Passed/Failed: An education in the life of Ruth Padel, writer

'I learnt Greek when I was 13'
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Ruth Padel is the great-great-grand-daughter of Charles Darwin and winner of the National Poetry Competition. She has been the resident poet at the Proms and the chair of the Poetry Society. 'The Poem and the Journey', published next week, grew out of her former column on poetry in 'The Independent on Sunday'. Her non-fiction includes 'Tigers in Red Weather', now out in paperback.

I don't know what my first school was - I was only three - but it must have been near 10 Wimpole Street, where I was born in the attic. I had a teacher called Mrs Cornflake. Later we moved to Highgate, where my school was Byron House. I remember being away when the class was learning multiple addition and the teacher explained it by doing a sum and saying, "Carry three" - so I kept "carrying three", whatever the number.

I enjoyed singing and learning sea shanties. My mother played the clarinet and my father played the cello. My father's grandfather was a concert pianist from Leipzig, taught by a pupil of Beethoven's. His name, Padel, is Wendish: Wends live in South-east Germany and many were gypsy musicians. The first money I ever earned was at 15, playing the viola in Westminster Abbey: £5!

From very early on, I learnt a lot by heart from The Book of a Thousand Poems - but only the animal section, such as Blake's "The Tyger". I knew The Jungle Book by heart, too. My mother was a biologist and her old children's books were full of wild animals, with the naturalist as hero.

I went to North London Collegiate, a direct grant girls' school in Edgware, where Miss Wainforth used to set us English essays and every week I would wait for the last period on Thursday to get them back. Mine would be marked "A - but please write an essay next time!" I always did short stories.

I enjoyed the sixth form and the "Remove" [seventh-term Oxbridge entrance] when you were allowed to wear your ordinary clothes. At A-level I did Latin, Greek, ancient history and English, then got a classics scholarship to Lady Margaret Hall, Oxford. My father had been a classics teacher before becoming a psychoanalyst and taught me Greek when I was 13. Teaching runs in the family; I happen to be quite good at showing how to read a poem but, at university, English literature was a delight on the side.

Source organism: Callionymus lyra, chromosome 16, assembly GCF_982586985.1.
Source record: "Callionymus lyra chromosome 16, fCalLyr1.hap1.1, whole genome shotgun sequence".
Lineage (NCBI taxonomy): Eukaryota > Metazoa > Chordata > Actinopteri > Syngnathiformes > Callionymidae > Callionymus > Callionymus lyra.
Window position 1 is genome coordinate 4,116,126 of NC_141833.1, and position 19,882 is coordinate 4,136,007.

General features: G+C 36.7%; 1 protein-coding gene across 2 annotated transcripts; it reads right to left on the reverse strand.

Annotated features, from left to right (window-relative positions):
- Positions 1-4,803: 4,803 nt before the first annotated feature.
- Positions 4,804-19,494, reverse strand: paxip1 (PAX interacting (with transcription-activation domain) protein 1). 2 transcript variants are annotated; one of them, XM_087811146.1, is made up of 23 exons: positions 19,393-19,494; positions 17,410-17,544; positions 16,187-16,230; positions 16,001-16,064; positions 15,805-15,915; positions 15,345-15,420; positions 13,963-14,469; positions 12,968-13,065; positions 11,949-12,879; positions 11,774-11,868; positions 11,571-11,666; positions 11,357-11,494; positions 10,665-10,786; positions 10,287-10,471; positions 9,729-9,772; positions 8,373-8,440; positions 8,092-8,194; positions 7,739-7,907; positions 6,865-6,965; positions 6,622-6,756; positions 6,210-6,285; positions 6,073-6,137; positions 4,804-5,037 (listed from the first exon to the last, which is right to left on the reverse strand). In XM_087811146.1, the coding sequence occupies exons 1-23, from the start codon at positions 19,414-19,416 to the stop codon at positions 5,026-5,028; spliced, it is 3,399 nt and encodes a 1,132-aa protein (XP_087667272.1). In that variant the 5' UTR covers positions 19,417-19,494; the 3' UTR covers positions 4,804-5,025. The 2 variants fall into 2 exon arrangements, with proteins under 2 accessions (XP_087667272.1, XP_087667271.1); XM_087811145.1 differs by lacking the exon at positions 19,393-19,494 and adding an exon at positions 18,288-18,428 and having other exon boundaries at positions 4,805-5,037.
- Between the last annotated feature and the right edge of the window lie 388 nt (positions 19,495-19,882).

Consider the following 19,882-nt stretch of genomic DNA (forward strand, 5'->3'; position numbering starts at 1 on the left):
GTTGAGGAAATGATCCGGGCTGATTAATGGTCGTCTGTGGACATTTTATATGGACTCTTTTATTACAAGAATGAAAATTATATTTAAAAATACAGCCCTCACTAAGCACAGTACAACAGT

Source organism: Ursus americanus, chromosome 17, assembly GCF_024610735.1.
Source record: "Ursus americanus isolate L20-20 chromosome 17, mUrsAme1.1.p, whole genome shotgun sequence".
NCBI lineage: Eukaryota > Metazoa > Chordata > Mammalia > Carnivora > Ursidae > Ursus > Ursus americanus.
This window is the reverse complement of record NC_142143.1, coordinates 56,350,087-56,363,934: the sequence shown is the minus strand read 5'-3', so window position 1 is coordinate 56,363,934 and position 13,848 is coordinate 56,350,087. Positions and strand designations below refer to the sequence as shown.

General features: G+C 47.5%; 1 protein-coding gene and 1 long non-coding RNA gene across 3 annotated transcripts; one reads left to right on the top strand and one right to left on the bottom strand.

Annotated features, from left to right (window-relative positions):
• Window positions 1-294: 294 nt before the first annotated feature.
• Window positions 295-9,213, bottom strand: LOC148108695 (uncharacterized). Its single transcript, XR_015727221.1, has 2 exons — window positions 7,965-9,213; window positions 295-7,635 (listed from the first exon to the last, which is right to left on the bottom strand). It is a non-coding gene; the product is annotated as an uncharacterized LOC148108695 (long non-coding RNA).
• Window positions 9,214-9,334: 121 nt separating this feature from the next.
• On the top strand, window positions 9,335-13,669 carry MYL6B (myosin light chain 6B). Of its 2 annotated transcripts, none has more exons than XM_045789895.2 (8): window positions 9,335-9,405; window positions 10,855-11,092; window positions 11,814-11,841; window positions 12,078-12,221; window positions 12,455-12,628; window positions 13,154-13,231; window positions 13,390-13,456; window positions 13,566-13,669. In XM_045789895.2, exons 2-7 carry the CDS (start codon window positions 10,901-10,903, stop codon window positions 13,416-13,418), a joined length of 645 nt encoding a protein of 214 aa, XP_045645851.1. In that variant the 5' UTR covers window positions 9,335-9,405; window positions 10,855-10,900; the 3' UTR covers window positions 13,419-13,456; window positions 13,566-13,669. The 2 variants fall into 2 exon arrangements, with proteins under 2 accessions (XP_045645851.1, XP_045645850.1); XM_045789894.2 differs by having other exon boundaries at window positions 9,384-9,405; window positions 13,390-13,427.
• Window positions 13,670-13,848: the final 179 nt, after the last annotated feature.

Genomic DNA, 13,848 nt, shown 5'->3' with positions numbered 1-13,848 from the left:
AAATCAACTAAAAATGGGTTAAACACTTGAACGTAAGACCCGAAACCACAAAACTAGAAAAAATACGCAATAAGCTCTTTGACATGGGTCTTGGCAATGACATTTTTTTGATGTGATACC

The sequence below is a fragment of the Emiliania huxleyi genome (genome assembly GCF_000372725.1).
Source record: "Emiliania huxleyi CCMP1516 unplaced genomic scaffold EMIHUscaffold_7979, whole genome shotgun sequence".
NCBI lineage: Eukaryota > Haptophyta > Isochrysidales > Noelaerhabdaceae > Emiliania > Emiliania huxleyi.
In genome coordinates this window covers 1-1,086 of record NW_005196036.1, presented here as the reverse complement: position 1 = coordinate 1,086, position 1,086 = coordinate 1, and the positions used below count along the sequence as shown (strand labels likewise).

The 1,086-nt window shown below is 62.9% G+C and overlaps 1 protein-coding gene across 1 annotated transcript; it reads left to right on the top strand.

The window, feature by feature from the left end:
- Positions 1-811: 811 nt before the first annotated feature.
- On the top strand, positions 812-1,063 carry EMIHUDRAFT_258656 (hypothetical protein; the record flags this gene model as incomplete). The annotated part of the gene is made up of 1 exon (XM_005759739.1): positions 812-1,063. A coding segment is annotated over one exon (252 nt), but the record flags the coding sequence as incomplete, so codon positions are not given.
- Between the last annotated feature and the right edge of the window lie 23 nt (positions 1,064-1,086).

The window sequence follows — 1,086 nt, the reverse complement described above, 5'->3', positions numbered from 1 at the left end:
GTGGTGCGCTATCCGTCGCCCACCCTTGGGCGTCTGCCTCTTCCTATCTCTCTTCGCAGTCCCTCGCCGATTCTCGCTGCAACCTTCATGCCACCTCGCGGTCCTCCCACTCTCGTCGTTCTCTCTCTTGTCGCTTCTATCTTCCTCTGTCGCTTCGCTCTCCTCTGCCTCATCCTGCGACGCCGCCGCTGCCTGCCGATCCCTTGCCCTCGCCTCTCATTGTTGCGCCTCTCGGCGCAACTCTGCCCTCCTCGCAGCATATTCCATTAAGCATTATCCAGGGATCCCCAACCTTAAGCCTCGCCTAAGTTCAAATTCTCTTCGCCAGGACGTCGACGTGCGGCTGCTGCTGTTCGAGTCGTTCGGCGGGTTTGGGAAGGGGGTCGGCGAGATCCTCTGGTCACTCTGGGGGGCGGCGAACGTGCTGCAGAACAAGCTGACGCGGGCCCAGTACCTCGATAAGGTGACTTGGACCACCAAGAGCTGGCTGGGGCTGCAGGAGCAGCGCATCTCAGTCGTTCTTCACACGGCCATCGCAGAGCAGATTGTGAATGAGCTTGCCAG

I was in Oxford for 15 years, on and off. "Greats" [classics] is a four-year course. After two years, I got a First in "mods", the language and literature part of the course. You had to do philosophy but I hated it. I got a D in logic; its "truth tables" seemed as random and meaningless as "carry three" at school.

In my finals, I was viva-ed several times. In one exam I'd suddenly seen a way of arguing against a well-known paper by my beloved tutor George Forrest, but in the viva, one examiner - an antagonist of his - asked me to develop my argument against him and I refused. I got a 2:1.

Fortunately by this time I already had funding for my PhD on "The Idea of Self in Greek Tragedy". As a research fellow, I became the first woman Fellow of Wadham; they changed the statutes for me. I was a lecturer at Corpus Christi and Merton Colleges. I lived with the sculptor Michael Black, who carved the Emperors' Heads on the Sheldonian Theatre. I got a travelling scholarship and lived in Crete, where I fell in love with a Cretan and discovered a new bit of the Royal Road at Knossos. Later, I married a philosopher, the professor of ancient philosophy at Cambridge.

I never saw myself as an academic; I loved teaching but hated the administration, which increased vastly in the Thatcher years, and got out - to write poetry. I have also written a book about tigers and I am now writing a book about cobras. In case you need to know, their toxin works by paralysing the nerves and the first sign it's working is that you can't raise your eyelids.